Linking dietary and plasma DHA
Habitual DHA intake is commonly estimated to be <250 mg/d( Reference Harris, Mozaffarian and Lefevre 76 – Reference Meyer 78 ) but this is a difficult and laborious measurement and subject to high day-to-day variability depending on the frequency of fish or shellfish consumption. Hence, it would be useful if DHA intake and plasma DHA were highly correlated because plasma DHA measurement is now technically simple and reliable, so it could potentially be a surrogate for dietary DHA measurement. There is indeed a good positive correlation between dietary and plasma intake for DHA consumption, especially at DHA intakes towards 1000 mg/d, during which plasma DHA rises to a maximum of about 4 % in plasma total lipids. However, DHA always seems to be present in plasma, even when DHA intake is negligible; thus, vegans consuming no known dietary sources of DHA still have about 0·5 % DHA in plasma total lipids( Reference Sanders, Hinds and Pereira 79 ). The problem is that there are relatively few reports on which to build the relationship of dietary to plasma DHA. At DHA intakes between 0 and 50 mg/d, DHA is between 0·5 and 1·2 % of plasma total lipids, but the spread in these data is large( Reference Cunnane, Chouinard-Watkins and Castellano 57 ). A value of 0·5 % DHA in plasma total lipids therefore seems to be at or close to the lower limit possible of plasma DHA in healthy adults.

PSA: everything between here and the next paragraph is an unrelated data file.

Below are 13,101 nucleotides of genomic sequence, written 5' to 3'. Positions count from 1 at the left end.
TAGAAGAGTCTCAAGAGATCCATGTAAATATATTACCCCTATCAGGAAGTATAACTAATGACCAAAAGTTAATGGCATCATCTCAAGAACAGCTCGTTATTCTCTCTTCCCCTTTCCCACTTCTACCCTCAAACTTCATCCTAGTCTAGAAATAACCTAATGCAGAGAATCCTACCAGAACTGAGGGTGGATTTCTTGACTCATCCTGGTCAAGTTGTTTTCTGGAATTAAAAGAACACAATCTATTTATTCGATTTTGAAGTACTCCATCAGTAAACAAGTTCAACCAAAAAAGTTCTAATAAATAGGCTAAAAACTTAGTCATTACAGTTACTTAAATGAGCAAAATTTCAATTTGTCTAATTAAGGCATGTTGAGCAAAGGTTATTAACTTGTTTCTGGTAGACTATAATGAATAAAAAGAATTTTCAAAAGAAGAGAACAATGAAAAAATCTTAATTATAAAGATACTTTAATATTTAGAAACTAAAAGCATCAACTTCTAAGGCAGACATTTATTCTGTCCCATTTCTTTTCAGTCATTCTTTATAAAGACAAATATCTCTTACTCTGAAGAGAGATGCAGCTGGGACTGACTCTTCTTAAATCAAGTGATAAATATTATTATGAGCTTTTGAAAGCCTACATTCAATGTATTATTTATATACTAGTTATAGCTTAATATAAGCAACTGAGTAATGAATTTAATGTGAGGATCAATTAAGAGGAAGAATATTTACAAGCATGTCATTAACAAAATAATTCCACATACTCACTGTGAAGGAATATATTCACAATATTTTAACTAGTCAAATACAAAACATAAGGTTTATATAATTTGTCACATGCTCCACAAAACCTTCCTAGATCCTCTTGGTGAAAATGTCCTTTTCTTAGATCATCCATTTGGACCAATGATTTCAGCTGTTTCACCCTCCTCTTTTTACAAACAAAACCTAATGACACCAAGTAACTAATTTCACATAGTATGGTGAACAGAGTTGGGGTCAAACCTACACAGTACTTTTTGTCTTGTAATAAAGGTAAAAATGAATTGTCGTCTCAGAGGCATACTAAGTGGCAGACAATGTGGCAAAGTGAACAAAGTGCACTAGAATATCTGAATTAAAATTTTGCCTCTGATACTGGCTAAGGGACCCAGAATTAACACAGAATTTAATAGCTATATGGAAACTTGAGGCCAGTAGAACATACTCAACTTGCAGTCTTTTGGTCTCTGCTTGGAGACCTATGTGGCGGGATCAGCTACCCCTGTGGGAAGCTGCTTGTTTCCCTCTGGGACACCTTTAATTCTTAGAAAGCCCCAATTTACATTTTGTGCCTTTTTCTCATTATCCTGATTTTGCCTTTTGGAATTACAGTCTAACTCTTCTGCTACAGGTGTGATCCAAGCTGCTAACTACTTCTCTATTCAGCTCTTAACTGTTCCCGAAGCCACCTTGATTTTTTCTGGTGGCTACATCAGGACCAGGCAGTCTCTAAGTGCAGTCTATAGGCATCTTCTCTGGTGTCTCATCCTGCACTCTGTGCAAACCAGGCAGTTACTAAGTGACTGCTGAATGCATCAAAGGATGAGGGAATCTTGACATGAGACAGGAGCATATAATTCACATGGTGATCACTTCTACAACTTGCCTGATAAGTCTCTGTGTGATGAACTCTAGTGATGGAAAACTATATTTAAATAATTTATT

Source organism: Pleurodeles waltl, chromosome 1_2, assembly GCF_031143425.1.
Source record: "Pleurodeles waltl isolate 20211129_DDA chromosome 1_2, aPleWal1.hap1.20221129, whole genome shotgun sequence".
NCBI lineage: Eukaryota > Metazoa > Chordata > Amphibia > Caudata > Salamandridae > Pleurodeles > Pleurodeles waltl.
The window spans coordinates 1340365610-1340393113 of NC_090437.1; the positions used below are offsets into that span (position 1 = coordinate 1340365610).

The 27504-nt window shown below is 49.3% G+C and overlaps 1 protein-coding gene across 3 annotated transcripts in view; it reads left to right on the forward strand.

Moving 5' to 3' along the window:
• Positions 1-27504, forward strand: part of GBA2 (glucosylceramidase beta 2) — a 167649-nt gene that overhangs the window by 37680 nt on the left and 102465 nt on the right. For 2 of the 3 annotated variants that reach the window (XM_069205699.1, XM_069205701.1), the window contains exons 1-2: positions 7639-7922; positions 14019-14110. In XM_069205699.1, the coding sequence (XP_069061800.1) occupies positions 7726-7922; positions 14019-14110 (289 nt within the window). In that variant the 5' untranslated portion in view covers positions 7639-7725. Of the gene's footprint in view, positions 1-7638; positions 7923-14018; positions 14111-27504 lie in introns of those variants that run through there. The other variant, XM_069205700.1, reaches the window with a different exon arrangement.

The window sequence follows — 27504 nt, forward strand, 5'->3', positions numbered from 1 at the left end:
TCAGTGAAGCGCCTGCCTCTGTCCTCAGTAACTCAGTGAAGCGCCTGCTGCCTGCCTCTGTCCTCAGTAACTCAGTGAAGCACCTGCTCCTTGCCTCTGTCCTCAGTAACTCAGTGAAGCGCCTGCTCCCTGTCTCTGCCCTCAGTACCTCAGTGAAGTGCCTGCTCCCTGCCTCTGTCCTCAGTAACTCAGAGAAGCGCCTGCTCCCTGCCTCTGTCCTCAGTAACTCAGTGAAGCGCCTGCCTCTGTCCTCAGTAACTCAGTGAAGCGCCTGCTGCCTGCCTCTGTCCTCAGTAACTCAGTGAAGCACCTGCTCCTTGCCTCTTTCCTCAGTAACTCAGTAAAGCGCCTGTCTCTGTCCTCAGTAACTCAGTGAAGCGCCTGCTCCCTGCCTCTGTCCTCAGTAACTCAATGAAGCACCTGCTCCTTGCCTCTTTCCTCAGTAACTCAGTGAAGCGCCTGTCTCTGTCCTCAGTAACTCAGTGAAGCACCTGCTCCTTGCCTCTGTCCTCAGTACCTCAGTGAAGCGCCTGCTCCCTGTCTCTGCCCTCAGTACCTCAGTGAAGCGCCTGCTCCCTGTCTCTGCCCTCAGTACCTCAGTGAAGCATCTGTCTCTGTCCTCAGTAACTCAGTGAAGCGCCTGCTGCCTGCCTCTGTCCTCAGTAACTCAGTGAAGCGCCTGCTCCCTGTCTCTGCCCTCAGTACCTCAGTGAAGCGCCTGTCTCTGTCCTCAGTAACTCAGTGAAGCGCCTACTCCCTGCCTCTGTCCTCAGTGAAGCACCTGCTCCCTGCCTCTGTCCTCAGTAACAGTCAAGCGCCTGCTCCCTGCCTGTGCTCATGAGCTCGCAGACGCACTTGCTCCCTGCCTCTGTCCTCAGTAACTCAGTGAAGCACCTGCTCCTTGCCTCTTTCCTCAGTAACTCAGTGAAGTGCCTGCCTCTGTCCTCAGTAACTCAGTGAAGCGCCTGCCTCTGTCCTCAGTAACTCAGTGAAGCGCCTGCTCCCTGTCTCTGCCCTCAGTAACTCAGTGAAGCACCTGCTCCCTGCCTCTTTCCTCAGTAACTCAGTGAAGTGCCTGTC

The AD cases we have studied had 1·0 % DHA in plasma total lipids, which empirically corroborates very low DHA intake, yet they had ‘normal’ DHA in the PL of brain cortical grey matter( Reference Cunnane, Schneider and Tangney 42 ). Plasma DHA does not rise in human subjects given EPA or α-linolenic acid supplements, even in vegans( Reference James, Ursin and Cleland 80 – Reference Horrobin, Fokkema and Muskiet 82 ). The conundrum therefore is: how are plasma (or brain) DHA levels maintained when DHA intakes are very low to negligible? We speculate that with changes in DHA metabolism and homeostasis during age-related cognitive decline, the diet–plasma relation of DHA may shift, explaining why with lower DHA intake, a population with age-related cognitive decline appears to have the same plasma DHA concentration as healthy elderly even though the availability of DHA to the tissues may be reduced( Reference Lopez, Kritz-Silverstein and Barrett Connor 83 ). The lack of an established reference lipid class in blood (PL, CE, TAG or NEFA, erythrocytes, etc.) for DHA measurements relative to intake still hampers the extent to which plasma DHA data from various reports can be compared in relation to ageing, genotype and risk of cognitive decline. This area clearly needs further research but suffice it to say that it is becoming increasingly important to take into account changing DHA homeostasis in the study of ageing population, especially in a context of age-related cognitive decline or AD.